woman basking in the sunlight on her face

Vitamin D and Sun Exposure To Your Skin

The Sun Is Your Best Source of Vitamin D

The term “sunshine vitamin” applies to vitamin D for good reason. When exposed to sunshine, your skin produces vitamin D from cholesterol. The energy for vitamin D synthesis is provided by the sun’s ultraviolet B (UVB) radiation striking cholesterol in skin cells.

a girl enjoying the delicate sunshine on her face

The body uses vitamin D for a variety of purposes and it is crucial for good health. For instance, it tells the cells in your gut to assimilate calcium and phosphorus, two minerals necessary for the upkeep of sturdy and healthy bones.

On the other side, inadequate vitamin D levels have been associated with harmful health effects, such as:

  • Osteoporosis
  • Cancer
  • Depression
  • muscle tremor

The Important Stuff:

Vitamin D is produced by your body when your skin is exposed to sunshine. D3, also known as cholecalciferol, is the type of vitamin D that you obtain from sunlight and is made of cholesterol. The quantity of vitamin D your bare skin produces when exposed to sunlight depends on a number of variables. As follows:

1) Where you live

Your body can produce vitamin D from the sun’s rays all year round the easier you live the closer you are to the equator. For instance, because Florida receives more UVB light exposure, which is required to manufacture vitamin D, if you reside at a northern latitude like Anchorage, Alaska, your body will produce less vitamin D during the winter than if you live in Miami.

2) The amount of skin you expose

You may be at risk for vitamin D insufficiency if you frequently cover the majority of your skin with garments. Also, if they don’t take enough vitamin D, people who workout inside during the winter may have to draw from their body’s reserves, further raising their risk for deficiency. Because less UVB rays are able to reach your skin during cloudy days, the weather can also be problematic.

3) The color of your skin

A darker complexion may make it more difficult to synthesize vitamin D from sunlight. Your body’s capacity to produce vitamin D in reaction to sunlight exposure is lowered by the pigment melanin, which is more prevalent in those with darker skin. In essence, this means that those with lighter skin types create vitamin D more quickly than those with darker skin tones. Typically, skin-color typology is divided into the following groups:

  • Type I – White; very fair; red or blond hair; blue eyes; freckles
  • Type II – White; fair; red or blond hair; blue, hazel, or green eyes
  • Type III – Cream white; fair; with any eye or hair color; very common
  • Type IV – Brown; typical Mediterranean Caucasian skin
  • Type V – Dark Brown; mid-eastern skin types
  • Type VI – Black

In terms of producing vitamin D, those with skin types I to III create it more quickly than people with skin types IV to VI. As a general guideline, you should get half the amount of sun exposure necessary for your skin to turn pink in order to consume the recommended quantity of vitamin D. Once you have had enough time to expose your skin, cover up with clothing and return to the shade. To create the same amount of vitamin D, a person with darker skin may require up to 10 times more sun exposure than someone with lighter skin.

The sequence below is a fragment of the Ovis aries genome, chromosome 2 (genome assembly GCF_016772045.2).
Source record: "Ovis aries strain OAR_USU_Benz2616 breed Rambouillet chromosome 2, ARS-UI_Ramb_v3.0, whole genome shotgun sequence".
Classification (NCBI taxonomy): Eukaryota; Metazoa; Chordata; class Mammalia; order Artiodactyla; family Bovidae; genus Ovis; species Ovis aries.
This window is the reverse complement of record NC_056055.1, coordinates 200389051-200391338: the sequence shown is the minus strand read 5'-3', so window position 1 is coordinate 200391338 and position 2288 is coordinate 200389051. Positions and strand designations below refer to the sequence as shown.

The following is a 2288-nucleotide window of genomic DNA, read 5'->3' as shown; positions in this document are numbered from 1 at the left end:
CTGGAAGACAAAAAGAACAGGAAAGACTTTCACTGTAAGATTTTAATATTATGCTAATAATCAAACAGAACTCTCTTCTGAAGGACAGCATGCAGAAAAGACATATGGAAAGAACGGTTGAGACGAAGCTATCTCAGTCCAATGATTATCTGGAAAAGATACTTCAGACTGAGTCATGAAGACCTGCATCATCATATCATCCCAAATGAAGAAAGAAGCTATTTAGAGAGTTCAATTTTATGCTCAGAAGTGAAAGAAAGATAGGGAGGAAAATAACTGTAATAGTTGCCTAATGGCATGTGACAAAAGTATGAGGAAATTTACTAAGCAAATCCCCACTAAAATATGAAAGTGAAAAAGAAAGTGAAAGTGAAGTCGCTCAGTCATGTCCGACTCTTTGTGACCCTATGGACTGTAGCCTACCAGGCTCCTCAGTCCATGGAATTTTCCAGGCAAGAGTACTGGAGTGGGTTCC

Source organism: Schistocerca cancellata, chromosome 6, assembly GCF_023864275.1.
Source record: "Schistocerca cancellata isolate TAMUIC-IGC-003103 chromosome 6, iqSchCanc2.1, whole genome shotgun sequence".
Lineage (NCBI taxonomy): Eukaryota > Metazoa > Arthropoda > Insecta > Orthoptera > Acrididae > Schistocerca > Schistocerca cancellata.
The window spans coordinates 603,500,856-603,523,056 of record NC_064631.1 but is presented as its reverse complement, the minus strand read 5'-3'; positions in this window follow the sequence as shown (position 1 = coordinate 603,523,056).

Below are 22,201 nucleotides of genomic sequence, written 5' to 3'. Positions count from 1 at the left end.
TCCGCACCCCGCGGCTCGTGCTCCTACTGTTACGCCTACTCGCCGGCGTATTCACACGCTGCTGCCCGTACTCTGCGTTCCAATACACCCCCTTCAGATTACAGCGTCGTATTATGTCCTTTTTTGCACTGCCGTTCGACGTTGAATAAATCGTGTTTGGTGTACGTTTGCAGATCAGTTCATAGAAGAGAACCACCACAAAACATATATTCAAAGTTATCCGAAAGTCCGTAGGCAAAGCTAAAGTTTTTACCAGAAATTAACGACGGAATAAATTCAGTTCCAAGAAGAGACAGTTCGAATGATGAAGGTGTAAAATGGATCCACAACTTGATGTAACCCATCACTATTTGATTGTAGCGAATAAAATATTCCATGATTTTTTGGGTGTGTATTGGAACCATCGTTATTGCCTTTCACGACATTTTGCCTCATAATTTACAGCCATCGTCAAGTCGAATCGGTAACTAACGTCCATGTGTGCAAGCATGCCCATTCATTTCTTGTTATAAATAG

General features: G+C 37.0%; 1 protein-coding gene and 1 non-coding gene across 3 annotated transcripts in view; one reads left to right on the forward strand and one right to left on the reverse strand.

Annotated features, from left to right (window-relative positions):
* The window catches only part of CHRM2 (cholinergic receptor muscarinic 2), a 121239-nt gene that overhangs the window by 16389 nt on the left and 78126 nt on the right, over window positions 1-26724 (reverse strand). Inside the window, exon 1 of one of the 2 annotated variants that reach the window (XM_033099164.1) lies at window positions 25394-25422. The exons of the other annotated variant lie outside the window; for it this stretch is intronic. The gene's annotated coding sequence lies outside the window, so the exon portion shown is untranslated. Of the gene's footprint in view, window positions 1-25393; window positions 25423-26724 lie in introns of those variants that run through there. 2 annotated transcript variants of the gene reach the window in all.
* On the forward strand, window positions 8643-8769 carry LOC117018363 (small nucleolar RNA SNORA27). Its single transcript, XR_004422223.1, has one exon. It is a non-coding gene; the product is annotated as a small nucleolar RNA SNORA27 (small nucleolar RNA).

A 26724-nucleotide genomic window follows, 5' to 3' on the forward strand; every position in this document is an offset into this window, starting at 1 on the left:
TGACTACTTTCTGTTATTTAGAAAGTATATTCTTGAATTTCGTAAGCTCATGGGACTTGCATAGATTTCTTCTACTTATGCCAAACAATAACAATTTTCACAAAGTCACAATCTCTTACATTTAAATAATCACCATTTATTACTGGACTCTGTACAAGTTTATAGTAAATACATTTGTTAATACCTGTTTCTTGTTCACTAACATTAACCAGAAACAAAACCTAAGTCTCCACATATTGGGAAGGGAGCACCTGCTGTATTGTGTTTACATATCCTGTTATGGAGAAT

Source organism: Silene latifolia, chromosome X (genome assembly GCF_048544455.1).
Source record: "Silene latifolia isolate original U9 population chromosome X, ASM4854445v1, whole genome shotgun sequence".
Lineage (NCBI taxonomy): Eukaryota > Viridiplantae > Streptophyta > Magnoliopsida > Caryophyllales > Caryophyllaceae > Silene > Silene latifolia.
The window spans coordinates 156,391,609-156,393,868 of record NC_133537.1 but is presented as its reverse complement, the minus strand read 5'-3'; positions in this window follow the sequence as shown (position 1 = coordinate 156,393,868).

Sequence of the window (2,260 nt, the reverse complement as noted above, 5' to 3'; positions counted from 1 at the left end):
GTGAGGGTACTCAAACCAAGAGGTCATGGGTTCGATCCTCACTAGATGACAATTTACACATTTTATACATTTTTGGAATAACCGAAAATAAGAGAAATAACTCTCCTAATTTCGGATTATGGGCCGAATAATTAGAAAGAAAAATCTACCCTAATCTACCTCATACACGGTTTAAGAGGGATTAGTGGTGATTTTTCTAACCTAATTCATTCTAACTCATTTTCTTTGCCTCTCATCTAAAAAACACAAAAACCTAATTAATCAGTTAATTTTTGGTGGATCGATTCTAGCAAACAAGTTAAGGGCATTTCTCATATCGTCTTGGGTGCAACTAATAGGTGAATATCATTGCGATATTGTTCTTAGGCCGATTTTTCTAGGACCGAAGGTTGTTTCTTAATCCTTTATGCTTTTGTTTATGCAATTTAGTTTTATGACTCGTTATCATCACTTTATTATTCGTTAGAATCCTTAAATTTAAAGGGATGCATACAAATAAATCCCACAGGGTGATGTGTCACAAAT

4) The time of year and day

UVB rays are blocked when the sun’s rays strike the Earth’s atmosphere at a sharp angle. In the winter, this happens most of the day, as well as in the morning and evening. Hence, to allow for optimal production, expose your skin to the sun closer to midday if you want to enhance your vitamin D levels. Yet, you might not be able to meet your demands if you only rely on sunlight in the winter.

5) Season

Vitamin D levels in Americans fluctuate throughout the year, reaching a peak in August and a trough around February. Winter is generally when vitamin D levels are at their lowest, according to research. Because more UVB radiation reaches locations distant from the equator in the summer, when the Earth rotates, the angle of sunlight reaching the atmosphere is optimal for vitamin D formation.

6) Duration for maximum levels of vitamin D

Our daily exposure to sunlight should provide more than 90% of the vitamin D we need. According to the National Institutes of Health, two to three times per week, between five and thirty minutes of unprotected sun exposure to your face, arms, legs, or back between the hours of 10 a.m. and 3pm is sufficient for your body to produce all of the D3 it requires.

7) Sunscreen blocks vitamin D

Vitamin D synthesis can be inhibited by sunscreen. Sunscreen must not be worn if you want your skin to absorb UVB rays, which are required to produce vitamin D3. In fact, studies have shown that sunscreens with an SPF of 8 or higher completely prevent our skin from absorbing sunlight-derived vitamin D.

8) Skin cancer

Due to the risk of skin cancer, it’s crucial to limit your sun exposure. You might want to consult a doctor to determine whether taking a supplement is the best option for you given the risks associated with excessive sun exposure. There are two types of vitamin D available as supplements: D2 and D3. The two forms of vitamin D have historically been treated equally since the majority of processes that take place during the metabolism of vitamin D2 and D3 are substantially identical. High amounts of vitamin D2 are less effective, even when nutritional levels of D2 and D3 are comparable. The Vitamin D Council advises taking vitamin D3 instead of vitamin D2 for this reason.

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